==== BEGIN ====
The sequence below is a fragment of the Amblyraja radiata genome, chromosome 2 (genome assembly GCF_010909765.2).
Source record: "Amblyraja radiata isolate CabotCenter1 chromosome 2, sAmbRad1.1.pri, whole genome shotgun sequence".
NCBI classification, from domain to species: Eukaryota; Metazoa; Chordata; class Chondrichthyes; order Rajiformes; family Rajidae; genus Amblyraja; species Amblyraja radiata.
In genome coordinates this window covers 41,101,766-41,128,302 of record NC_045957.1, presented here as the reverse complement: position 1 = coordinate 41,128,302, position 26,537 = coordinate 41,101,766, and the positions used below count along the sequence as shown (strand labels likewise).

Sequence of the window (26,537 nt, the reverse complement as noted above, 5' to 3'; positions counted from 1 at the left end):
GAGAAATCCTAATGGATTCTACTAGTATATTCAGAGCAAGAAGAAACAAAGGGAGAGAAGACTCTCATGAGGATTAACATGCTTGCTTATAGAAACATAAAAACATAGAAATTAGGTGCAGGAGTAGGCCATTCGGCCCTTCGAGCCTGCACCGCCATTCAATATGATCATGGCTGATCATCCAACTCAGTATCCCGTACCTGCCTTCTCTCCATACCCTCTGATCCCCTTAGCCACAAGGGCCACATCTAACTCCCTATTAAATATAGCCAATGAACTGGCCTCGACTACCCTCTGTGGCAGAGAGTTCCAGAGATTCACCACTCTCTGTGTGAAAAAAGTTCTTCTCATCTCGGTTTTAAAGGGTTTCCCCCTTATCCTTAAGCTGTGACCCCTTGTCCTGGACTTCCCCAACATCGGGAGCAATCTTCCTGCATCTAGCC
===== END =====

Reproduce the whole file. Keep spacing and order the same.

The sequence below is a fragment of the Amblyraja radiata genome, chromosome 2 (genome assembly GCF_010909765.2).
Source record: "Amblyraja radiata isolate CabotCenter1 chromosome 2, sAmbRad1.1.pri, whole genome shotgun sequence".
NCBI classification, from domain to species: Eukaryota; Metazoa; Chordata; class Chondrichthyes; order Rajiformes; family Rajidae; genus Amblyraja; species Amblyraja radiata.
In genome coordinates this window covers 41,101,766-41,128,302 of record NC_045957.1, presented here as the reverse complement: position 1 = coordinate 41,128,302, position 26,537 = coordinate 41,101,766, and the positions used below count along the sequence as shown (strand labels likewise).

Sequence of the window (26,537 nt, the reverse complement as noted above, 5' to 3'; positions counted from 1 at the left end):
GAGAAATCCTAATGGATTCTACTAGTATATTCAGAGCAAGAAGAAACAAAGGGAGAGAAGACTCTCATGAGGATTAACATGCTTGCTTATAGAAACATAAAAACATAGAAATTAGGTGCAGGAGTAGGCCATTCGGCCCTTCGAGCCTGCACCGCCATTCAATATGATCATGGCTGATCATCCAACTCAGTATCCCGTACCTGCCTTCTCTCCATACCCTCTGATCCCCTTAGCCACAAGGGCCACATCTAACTCCCTATTAAATATAGCCAATGAACTGGCCTCGACTACCCTCTGTGGCAGAGAGTTCCAGAGATTCACCACTCTCTGTGTGAAAAAAGTTCTTCTCATCTCGGTTTTAAAGGGTTTCCCCCTTATCCTTAAGCTGTGACCCCTTGTCCTGGACTTCCCCAACATCGGGAGCAATCTTCCTGCATCTAGCC